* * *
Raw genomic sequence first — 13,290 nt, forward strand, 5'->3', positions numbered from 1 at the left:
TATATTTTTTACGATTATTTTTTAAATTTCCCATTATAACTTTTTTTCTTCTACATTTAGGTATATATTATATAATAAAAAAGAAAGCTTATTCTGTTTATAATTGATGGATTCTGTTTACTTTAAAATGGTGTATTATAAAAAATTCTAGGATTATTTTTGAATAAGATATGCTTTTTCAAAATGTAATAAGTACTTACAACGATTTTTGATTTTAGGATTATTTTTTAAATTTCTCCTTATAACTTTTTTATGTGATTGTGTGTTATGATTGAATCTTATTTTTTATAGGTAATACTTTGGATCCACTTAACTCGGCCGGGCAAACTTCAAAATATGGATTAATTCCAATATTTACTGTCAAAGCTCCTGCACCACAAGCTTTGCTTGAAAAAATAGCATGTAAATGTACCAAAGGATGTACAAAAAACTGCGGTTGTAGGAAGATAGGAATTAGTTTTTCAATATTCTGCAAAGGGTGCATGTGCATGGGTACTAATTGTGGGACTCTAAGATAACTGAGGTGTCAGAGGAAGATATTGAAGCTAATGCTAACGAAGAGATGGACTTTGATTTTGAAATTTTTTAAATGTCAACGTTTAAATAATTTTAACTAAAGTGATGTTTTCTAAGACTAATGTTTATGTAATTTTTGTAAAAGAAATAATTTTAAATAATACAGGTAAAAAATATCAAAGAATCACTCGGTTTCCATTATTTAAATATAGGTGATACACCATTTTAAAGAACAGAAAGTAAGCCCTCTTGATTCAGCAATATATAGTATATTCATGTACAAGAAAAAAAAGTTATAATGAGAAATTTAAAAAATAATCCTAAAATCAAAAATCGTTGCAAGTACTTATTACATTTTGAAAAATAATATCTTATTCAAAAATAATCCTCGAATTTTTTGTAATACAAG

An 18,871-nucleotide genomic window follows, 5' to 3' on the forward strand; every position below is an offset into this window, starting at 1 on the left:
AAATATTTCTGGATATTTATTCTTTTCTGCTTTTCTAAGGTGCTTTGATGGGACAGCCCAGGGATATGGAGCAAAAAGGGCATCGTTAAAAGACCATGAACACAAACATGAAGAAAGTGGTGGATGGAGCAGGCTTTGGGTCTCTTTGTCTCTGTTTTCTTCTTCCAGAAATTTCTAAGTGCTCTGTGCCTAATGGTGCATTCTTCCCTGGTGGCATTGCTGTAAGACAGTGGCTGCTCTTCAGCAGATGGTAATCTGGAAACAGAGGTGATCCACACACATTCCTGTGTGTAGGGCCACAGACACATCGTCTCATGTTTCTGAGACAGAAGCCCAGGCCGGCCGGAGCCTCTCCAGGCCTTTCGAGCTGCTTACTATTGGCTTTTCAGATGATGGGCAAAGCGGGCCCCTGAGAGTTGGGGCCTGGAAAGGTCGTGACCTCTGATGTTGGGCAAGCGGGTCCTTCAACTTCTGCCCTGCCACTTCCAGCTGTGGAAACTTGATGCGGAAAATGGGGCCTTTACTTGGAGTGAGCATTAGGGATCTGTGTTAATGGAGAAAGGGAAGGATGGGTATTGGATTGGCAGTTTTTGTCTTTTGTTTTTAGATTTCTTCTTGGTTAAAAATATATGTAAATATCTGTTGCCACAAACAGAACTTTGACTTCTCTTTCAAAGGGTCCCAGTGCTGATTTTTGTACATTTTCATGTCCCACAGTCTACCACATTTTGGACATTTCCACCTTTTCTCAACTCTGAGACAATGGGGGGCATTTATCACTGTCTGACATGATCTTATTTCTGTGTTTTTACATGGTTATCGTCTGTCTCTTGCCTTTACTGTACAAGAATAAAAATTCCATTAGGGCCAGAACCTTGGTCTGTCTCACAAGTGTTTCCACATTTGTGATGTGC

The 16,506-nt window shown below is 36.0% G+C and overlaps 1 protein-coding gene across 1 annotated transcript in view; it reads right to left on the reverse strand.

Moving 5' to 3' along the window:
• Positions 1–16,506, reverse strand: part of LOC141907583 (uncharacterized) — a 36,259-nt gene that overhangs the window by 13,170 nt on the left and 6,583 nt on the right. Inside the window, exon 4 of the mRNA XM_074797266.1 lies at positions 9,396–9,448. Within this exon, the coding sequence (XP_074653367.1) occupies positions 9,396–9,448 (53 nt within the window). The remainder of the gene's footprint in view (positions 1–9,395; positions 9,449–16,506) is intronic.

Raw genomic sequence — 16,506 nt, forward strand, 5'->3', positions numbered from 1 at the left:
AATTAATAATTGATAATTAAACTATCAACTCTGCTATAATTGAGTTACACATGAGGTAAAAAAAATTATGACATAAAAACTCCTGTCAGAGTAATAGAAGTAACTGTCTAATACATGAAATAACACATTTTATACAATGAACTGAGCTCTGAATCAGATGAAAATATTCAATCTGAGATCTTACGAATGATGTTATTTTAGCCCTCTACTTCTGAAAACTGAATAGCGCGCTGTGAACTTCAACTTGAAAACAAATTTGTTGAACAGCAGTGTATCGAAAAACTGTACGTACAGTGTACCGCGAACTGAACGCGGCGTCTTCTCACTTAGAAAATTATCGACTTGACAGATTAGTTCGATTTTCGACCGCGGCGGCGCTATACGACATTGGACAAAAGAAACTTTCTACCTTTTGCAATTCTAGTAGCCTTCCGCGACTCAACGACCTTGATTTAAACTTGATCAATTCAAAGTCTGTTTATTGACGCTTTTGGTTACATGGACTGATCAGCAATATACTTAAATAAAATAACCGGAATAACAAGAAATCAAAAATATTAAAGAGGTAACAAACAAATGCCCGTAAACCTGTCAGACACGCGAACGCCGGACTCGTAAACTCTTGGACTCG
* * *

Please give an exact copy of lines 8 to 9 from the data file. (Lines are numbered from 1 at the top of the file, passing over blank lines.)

Raw genomic sequence — 16,506 nt, forward strand, 5'->3', positions numbered from 1 at the left:
AATTAATAATTGATAATTAAACTATCAACTCTGCTATAATTGAGTTACACATGAGGTAAAAAAAATTATGACATAAAAACTCCTGTCAGAGTAATAGAAGTAACTGTCTAATACATGAAATAACACATTTTATACAATGAACTGAGCTCTGAATCAGATGAAAATATTCAATCTGAGATCTTACGAATGATGTTATTTTAGCCCTCTACTTCTGAAAACTGAATAGCGCGCTGTGAACTTCAACTTGAAAACAAATTTGTTGAACAGCAGTGTATCGAAAAACTGTACGTACAGTGTACCGCGAACTGAACGCGGCGTCTTCTCACTTAGAAAATTATCGACTTGACAGATTAGTTCGATTTTCGACCGCGGCGGCGCTATACGACATTGGACAAAAGAAACTTTCTACCTTTTGCAATTCTAGTAGCCTTCCGCGACTCAACGACCTTGATTTAAACTTGATCAATTCAAAGTCTGTTTATTGACGCTTTTGGTTACATGGACTGATCAGCAATATACTTAAATAAAATAACCGGAATAACAAGAAATCAAAAATATTAAAGAGGTAACAAACAAATGCCCGTAAACCTGTCAGACACGCGAACGCCGGACTCGTAAACTCTTGGACTCG